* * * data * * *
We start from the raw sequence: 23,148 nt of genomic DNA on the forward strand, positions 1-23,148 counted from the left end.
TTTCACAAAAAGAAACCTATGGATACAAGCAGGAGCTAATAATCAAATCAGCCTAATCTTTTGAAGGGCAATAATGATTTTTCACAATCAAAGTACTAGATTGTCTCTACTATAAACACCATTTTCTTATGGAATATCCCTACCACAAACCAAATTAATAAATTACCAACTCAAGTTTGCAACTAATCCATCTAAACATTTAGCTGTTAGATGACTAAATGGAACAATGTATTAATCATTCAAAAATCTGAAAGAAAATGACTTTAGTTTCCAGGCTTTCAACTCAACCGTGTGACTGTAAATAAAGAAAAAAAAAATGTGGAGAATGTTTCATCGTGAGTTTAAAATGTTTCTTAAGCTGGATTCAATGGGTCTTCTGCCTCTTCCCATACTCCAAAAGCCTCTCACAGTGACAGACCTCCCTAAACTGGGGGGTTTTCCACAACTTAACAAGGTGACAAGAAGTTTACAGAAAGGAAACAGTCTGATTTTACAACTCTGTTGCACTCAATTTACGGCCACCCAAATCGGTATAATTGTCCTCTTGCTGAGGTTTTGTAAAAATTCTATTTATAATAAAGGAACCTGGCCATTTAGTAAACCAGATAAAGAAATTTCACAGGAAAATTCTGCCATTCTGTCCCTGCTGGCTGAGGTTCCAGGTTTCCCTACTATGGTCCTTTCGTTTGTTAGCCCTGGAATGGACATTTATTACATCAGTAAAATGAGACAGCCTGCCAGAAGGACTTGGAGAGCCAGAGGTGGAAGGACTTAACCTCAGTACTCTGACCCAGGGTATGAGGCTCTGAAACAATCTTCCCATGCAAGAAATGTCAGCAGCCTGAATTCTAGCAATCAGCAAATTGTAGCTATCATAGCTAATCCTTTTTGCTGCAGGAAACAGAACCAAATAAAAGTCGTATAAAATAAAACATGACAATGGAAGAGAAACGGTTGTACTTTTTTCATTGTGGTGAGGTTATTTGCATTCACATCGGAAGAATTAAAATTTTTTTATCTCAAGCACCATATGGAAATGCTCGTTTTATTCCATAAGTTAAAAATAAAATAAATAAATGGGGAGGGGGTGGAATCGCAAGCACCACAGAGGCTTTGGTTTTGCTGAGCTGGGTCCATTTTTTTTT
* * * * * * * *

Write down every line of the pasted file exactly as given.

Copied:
We start from the raw sequence: 23,148 nt of genomic DNA on the forward strand, positions 1-23,148 counted from the left end.
TTTCACAAAAAGAAACCTATGGATACAAGCAGGAGCTAATAATCAAATCAGCCTAATCTTTTGAAGGGCAATAATGATTTTTCACAATCAAAGTACTAGATTGTCTCTACTATAAACACCATTTTCTTATGGAATATCCCTACCACAAACCAAATTAATAAATTACCAACTCAAGTTTGCAACTAATCCATCTAAACATTTAGCTGTTAGATGACTAAATGGAACAATGTATTAATCATTCAAAAATCTGAAAGAAAATGACTTTAGTTTCCAGGCTTTCAACTCAACCGTGTGACTGTAAATAAAGAAAAAAAAAATGTGGAGAATGTTTCATCGTGAGTTTAAAATGTTTCTTAAGCTGGATTCAATGGGTCTTCTGCCTCTTCCCATACTCCAAAAGCCTCTCACAGTGACAGACCTCCCTAAACTGGGGGGTTTTCCACAACTTAACAAGGTGACAAGAAGTTTACAGAAAGGAAACAGTCTGATTTTACAACTCTGTTGCACTCAATTTACGGCCACCCAAATCGGTATAATTGTCCTCTTGCTGAGGTTTTGTAAAAATTCTATTTATAATAAAGGAACCTGGCCATTTAGTAAACCAGATAAAGAAATTTCACAGGAAAATTCTGCCATTCTGTCCCTGCTGGCTGAGGTTCCAGGTTTCCCTACTATGGTCCTTTCGTTTGTTAGCCCTGGAATGGACATTTATTACATCAGTAAAATGAGACAGCCTGCCAGAAGGACTTGGAGAGCCAGAGGTGGAAGGACTTAACCTCAGTACTCTGACCCAGGGTATGAGGCTCTGAAACAATCTTCCCATGCAAGAAATGTCAGCAGCCTGAATTCTAGCAATCAGCAAATTGTAGCTATCATAGCTAATCCTTTTTGCTGCAGGAAACAGAACCAAATAAAAGTCGTATAAAATAAAACATGACAATGGAAGAGAAACGGTTGTACTTTTTTCATTGTGGTGAGGTTATTTGCATTCACATCGGAAGAATTAAAATTTTTTTATCTCAAGCACCATATGGAAATGCTCGTTTTATTCCATAAGTTAAAAATAAAATAAATAAATGGGGAGGGGGTGGAATCGCAAGCACCACAGAGGCTTTGGTTTTGCTGAGCTGGGTCCATTTTTTTTT